from The American Heritage® Dictionary of the English Language, 4th Edition
- intransitive v. To shake or tremble, as from old age; totter.
- intransitive v. To progress in a feeble, unsteady manner.
- n. Any of various leafless, annual parasitic herbs of the genus Cuscuta that lack chlorophyll and have slender, twining, yellow or reddish stems and small whitish flowers.
from Wiktionary, Creative Commons Attribution/Share-Alike License
- n. Any of about 100-170 species of yellow, orange or red (rarely green) parasitic plants of the genus Cuscuta. Formerly treated as the only genus in the family Cuscutaceae, recent genetic research by the Angiosperm Phylogeny Group has shown that it is correctly placed in the morning glory family, Convolvulaceae.
- v. To shake or tremble as one moves, especially as of old age or childhood; to totter.
from the GNU version of the Collaborative International Dictionary of English
- n. A plant of the genus Cuscuta. It is a leafless parasitical vine with yellowish threadlike stems. It attaches itself to some other plant, as to flax, goldenrod, etc., and decaying at the root, is nourished by the plant that supports it.
- v. To shake, tremble, or totter.
from The Century Dictionary and Cyclopedia
- To shake; tremble.
- n. The common name of plants of the genus Cuscuta, a group of very slender, branched, twining, leafless, yellowish or reddish annual parasites, belonging to the natural order Convolvulaceæ.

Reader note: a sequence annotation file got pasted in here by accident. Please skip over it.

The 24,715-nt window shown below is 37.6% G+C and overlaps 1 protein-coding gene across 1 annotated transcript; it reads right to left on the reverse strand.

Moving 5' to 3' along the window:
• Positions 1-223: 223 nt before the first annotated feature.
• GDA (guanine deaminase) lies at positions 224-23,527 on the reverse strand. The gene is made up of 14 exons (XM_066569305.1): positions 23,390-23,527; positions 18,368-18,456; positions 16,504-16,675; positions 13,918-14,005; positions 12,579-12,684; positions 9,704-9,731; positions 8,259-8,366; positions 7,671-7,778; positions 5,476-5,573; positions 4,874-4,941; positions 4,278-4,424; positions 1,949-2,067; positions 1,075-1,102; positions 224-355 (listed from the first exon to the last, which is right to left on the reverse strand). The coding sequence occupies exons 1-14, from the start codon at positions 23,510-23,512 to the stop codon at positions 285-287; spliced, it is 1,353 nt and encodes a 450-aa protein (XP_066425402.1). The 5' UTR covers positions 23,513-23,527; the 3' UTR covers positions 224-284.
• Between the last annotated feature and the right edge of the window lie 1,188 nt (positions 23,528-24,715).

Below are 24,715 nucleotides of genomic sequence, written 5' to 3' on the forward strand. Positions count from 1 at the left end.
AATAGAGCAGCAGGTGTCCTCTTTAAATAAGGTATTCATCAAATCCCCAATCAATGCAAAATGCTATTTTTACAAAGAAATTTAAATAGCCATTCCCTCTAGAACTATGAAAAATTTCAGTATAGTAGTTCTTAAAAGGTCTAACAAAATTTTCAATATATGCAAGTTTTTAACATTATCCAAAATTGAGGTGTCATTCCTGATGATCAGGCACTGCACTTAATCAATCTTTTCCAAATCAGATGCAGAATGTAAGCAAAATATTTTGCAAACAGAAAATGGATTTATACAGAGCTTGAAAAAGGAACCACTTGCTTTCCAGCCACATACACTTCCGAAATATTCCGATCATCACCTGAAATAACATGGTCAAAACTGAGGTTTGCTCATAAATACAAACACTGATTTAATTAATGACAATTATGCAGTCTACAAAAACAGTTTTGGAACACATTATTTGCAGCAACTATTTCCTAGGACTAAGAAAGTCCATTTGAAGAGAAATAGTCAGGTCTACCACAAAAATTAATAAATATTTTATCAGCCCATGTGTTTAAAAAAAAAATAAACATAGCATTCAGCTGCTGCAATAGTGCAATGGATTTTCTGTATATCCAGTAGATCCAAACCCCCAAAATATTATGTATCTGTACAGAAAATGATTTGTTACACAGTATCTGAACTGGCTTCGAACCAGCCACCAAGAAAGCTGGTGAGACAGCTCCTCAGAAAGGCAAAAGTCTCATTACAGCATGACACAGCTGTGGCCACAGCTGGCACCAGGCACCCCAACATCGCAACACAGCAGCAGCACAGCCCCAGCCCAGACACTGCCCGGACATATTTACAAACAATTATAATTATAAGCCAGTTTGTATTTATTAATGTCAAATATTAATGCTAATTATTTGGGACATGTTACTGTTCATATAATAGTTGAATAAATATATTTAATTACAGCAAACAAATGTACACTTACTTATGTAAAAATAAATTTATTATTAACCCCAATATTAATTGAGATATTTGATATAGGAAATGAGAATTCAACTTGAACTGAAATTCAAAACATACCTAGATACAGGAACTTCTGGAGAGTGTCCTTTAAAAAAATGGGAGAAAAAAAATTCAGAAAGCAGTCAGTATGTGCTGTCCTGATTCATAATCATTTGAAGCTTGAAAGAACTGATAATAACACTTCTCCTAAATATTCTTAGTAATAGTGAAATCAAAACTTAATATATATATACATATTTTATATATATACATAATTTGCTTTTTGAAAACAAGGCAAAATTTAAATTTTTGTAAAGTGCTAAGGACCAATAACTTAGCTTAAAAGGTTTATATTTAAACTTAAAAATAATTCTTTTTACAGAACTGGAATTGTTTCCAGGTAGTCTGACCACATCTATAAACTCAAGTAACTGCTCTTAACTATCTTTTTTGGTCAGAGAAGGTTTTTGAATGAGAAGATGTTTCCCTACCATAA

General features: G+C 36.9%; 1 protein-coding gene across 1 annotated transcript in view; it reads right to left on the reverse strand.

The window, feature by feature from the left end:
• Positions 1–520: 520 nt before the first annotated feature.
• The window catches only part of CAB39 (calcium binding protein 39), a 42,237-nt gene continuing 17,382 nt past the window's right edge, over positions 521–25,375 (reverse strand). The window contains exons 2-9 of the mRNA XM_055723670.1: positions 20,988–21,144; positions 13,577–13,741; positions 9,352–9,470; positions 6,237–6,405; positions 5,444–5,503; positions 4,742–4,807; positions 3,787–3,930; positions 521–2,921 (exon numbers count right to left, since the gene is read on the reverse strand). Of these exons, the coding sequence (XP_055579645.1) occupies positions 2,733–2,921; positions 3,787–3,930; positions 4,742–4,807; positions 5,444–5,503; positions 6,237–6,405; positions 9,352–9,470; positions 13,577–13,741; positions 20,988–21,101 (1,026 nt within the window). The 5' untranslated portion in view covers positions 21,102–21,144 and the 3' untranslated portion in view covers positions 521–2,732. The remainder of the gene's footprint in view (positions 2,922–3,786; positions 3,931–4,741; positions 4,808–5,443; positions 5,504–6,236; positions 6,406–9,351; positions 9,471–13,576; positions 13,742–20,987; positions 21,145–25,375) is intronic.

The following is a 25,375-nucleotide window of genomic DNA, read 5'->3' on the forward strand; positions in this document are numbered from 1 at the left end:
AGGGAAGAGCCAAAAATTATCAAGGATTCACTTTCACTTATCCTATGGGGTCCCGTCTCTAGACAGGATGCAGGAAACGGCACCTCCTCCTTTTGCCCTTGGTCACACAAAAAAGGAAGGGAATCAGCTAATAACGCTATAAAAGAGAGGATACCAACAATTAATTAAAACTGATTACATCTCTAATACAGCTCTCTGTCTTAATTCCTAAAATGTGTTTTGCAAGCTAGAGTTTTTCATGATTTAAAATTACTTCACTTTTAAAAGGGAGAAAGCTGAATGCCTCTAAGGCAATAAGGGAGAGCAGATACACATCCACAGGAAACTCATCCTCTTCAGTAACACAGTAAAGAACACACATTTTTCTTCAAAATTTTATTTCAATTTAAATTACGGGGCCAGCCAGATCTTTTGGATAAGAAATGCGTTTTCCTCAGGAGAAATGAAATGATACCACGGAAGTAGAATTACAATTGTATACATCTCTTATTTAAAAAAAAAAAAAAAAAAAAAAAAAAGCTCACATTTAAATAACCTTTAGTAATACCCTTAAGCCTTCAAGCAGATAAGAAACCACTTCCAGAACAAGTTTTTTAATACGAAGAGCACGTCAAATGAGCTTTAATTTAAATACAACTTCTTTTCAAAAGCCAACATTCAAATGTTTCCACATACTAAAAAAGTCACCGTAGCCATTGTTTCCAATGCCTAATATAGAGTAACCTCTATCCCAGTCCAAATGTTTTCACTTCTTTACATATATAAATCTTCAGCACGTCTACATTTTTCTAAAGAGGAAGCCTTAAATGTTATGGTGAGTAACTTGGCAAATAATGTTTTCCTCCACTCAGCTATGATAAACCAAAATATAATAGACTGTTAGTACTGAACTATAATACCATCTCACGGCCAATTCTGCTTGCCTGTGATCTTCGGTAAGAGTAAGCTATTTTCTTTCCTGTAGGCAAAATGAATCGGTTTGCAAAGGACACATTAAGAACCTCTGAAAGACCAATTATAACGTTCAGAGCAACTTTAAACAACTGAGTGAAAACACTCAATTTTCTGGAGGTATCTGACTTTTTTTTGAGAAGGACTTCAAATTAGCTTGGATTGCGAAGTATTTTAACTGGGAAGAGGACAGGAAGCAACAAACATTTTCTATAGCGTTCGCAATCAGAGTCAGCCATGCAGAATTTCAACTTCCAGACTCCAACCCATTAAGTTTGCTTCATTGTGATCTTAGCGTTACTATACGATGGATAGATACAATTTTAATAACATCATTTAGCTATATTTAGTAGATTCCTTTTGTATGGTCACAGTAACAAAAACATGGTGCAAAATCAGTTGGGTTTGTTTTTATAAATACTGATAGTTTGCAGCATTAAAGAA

- n. The various dodders are named, for the most part, from their principal host or from some leading character, and the specific names are usually translations of vernacular ones or vice versa. See the following phrases.
from WordNet 3.0 Copyright 2006 by Princeton University. All rights reserved.
- v. walk unsteadily
- n. a leafless annual parasitic vine of the genus Cuscuta having whitish or yellow filamentous stems; obtain nourishment through haustoria
The physician and herbalist John Gerard observed in 1597 that a pernicious crop-killer called dodder, or strangleweed, "changeth and altereth" according to its companion plants.
In Lubeck, a marc, called dodder cake, is made from the _Camelina sativa_.
The Commercial Products of the Vegetable Kingdom Considered in Their Various Uses to Man and in Their Relation to the Arts and Manufactures; Forming a Practical Treatise & Handbook of Reference for the Colonist, Manufacturer, Merchant, and Consumer, on the Cultivation, Preparation for Shipment, and Commercial Value, &c. of the Various Substances Obtained From Trees and Plants, Entering into the Husbandry of Tropical and Sub-tropical Regions, &c.
Oaks covered with dodder, that is, with parasitic plants, and therefore dead or dying.
The word "dodder" signifies the plural of "dodd," a bunch of threads.
Reserachers also studied a certain parasitic weed called dodder (genus
We would dodder around for hours, drink stale $9 beer, lose $50 worth of balls, and then sit in tunnel traffic for another sixty minutes.
Watching old people dodder around and go insane for long periods of time….there's nothing worse.
I was part of a group of 12 or so geezers who get together the third week in November every year and dodder around with rifles.
Houseboy lets himself in the gate, through the door, watches you dodder about, moves beyond the edges of your memory.
Known in the West as false flax, wild flax, linseed dodder, German sesame and Siberian oilseed, camelina is attracting increased scientific interest for its oleaginous qualities, with several European and American companies already investigating how to produce it in commercial quantities for biofuel.